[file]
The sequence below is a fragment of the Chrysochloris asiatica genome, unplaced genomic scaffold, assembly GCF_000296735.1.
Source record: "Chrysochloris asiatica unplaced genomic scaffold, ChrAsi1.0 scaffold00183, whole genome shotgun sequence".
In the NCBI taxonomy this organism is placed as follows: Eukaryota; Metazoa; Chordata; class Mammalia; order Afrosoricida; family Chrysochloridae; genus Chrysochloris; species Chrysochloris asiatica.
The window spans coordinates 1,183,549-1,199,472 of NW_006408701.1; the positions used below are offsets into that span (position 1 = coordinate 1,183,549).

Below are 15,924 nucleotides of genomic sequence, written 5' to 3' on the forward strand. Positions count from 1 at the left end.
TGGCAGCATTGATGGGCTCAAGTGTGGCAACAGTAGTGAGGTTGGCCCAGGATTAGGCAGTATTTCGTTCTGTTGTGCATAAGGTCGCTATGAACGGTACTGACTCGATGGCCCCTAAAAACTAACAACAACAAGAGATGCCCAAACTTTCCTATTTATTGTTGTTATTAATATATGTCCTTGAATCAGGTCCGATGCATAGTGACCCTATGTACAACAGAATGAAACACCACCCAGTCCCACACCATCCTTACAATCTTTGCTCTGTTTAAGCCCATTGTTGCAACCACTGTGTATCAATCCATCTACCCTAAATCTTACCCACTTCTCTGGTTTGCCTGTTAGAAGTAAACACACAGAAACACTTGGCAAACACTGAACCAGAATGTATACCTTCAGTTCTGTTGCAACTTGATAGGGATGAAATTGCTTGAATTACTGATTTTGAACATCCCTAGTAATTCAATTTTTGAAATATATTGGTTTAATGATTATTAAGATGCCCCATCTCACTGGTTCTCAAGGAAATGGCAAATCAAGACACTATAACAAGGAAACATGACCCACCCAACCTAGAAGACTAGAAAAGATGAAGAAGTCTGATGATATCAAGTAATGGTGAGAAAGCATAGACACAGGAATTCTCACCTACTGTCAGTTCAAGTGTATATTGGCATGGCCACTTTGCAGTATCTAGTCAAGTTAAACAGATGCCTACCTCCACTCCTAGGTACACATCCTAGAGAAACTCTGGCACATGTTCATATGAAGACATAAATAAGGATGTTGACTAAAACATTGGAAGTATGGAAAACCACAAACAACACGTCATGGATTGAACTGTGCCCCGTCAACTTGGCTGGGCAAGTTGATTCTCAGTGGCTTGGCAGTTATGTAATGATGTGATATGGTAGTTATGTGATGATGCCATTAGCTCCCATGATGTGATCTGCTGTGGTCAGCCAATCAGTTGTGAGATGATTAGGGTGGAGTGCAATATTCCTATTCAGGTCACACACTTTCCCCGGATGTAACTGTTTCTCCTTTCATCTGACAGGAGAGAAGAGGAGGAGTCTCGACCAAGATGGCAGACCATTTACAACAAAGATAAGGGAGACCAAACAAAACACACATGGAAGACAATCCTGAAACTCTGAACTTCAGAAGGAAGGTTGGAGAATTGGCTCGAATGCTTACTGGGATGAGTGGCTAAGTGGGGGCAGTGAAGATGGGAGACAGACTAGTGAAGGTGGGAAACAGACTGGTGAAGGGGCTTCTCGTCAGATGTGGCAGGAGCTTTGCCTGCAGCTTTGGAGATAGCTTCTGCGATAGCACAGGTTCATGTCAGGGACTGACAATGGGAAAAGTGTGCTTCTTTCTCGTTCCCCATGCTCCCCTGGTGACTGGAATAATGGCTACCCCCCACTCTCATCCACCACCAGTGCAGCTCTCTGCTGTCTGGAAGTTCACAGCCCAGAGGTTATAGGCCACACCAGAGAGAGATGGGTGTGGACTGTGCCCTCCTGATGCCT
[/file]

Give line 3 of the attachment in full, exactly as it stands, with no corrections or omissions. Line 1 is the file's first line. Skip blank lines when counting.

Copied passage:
In the NCBI taxonomy this organism is placed as follows: Eukaryota; Metazoa; Chordata; class Mammalia; order Afrosoricida; family Chrysochloridae; genus Chrysochloris; species Chrysochloris asiatica.